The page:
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The unit was developed in 2011 “as a direct response to the increase in newly-diagnosed children with narcolepsy,” a hospital spokesperson told the Medical Independent (MI).
Last month, Minister Kathleen Lynch told the Dáil that the Health Products Regulatory Authority (HPRA) had received 74 reports confirming a diagnosis of narcolepsy in people who had previously received the pandemic influenza vaccination. The vaccination was administered during the global H1N1 swine flu pandemic between 2009-2010.
“In spite of the obvious benefits that come from vaccination, I acknowledge that there can be serious adverse outcomes for a small number of people arising out of vaccination.
“More than one million doses of pandemic influenza vaccine were administered in Ireland during the pandemic. As of 25 May, the HPRA had received 74 reports confirming a diagnosis of narcolepsy in people who had previously received pandemic influenza vaccination,” said Minister Lynch.
The Temple Street service has developed since 2011 and it has children as young as six years of age in attendance.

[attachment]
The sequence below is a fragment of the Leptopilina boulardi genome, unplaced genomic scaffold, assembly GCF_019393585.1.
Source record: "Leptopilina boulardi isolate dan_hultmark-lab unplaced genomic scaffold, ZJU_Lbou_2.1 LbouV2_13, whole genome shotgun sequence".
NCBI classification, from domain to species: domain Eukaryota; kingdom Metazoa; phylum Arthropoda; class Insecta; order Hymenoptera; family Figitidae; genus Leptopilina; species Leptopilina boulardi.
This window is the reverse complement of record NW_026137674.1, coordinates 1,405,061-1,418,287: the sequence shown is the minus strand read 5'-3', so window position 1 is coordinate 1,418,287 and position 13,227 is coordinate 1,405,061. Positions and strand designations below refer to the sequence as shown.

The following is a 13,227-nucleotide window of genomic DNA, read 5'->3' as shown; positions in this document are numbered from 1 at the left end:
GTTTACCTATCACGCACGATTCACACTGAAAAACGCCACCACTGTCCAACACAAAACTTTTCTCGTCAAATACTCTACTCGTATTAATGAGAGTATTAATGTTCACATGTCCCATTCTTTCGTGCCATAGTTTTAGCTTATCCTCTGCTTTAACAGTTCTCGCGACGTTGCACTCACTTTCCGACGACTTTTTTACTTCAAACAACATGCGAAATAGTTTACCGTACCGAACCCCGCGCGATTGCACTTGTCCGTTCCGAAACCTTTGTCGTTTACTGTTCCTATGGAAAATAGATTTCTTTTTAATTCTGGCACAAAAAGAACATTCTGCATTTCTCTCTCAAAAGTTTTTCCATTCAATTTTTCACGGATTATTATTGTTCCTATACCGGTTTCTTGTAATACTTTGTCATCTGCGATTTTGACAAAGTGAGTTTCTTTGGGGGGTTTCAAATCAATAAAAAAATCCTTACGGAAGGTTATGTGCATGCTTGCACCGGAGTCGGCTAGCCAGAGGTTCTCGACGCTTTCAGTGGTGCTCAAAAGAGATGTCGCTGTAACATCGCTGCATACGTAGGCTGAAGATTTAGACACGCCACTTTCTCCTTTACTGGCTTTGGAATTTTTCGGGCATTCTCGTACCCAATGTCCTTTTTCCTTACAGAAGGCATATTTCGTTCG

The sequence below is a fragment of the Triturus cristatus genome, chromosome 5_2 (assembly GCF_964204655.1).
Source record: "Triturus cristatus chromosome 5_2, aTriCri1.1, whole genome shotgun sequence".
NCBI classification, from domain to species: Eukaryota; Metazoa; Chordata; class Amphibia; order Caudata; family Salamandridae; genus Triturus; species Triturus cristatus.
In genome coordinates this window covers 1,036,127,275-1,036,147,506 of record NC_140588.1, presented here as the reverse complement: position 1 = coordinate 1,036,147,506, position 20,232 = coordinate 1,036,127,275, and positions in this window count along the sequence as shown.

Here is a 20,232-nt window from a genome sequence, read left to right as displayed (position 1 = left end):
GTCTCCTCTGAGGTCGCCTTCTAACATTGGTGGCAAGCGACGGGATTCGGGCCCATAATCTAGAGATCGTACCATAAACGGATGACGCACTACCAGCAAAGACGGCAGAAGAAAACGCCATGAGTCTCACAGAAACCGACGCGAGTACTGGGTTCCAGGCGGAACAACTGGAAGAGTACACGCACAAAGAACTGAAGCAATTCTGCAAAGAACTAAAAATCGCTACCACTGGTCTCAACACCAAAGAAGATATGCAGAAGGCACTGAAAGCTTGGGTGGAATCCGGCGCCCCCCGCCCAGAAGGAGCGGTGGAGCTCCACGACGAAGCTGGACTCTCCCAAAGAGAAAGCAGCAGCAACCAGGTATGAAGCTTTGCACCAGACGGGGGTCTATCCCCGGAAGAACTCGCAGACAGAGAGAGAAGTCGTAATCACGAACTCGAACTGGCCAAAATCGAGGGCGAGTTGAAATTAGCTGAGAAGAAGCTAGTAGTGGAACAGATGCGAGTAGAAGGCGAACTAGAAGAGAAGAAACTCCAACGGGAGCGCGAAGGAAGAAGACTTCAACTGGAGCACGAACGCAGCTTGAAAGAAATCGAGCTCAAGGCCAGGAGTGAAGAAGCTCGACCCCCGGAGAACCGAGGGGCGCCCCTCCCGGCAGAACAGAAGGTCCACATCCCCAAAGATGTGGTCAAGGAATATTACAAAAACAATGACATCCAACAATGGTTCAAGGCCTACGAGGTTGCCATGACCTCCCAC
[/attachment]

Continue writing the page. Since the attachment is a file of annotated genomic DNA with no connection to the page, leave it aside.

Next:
“The patients require intense input in terms of staff time, with an appointment taking up to an hour in the initial phase post-diagnosis,” said the hospital spokesperson. “It is anticipated that the narcolepsy service in Temple Street will be required into the future. There are children as young as six years attending the service and a continued diagnosis of new patients each month will ensure its sustainability,” said the spokesperson.
Additional funding has been provided to support the national narcolepsy service in Temple Street. This included “an uplift” in staffing numbers across all disciplines. “These staff are not allocated just to the narcolepsy service, but have a commitment to provide services to all neurology patients that attend the service,” the spokesperson added.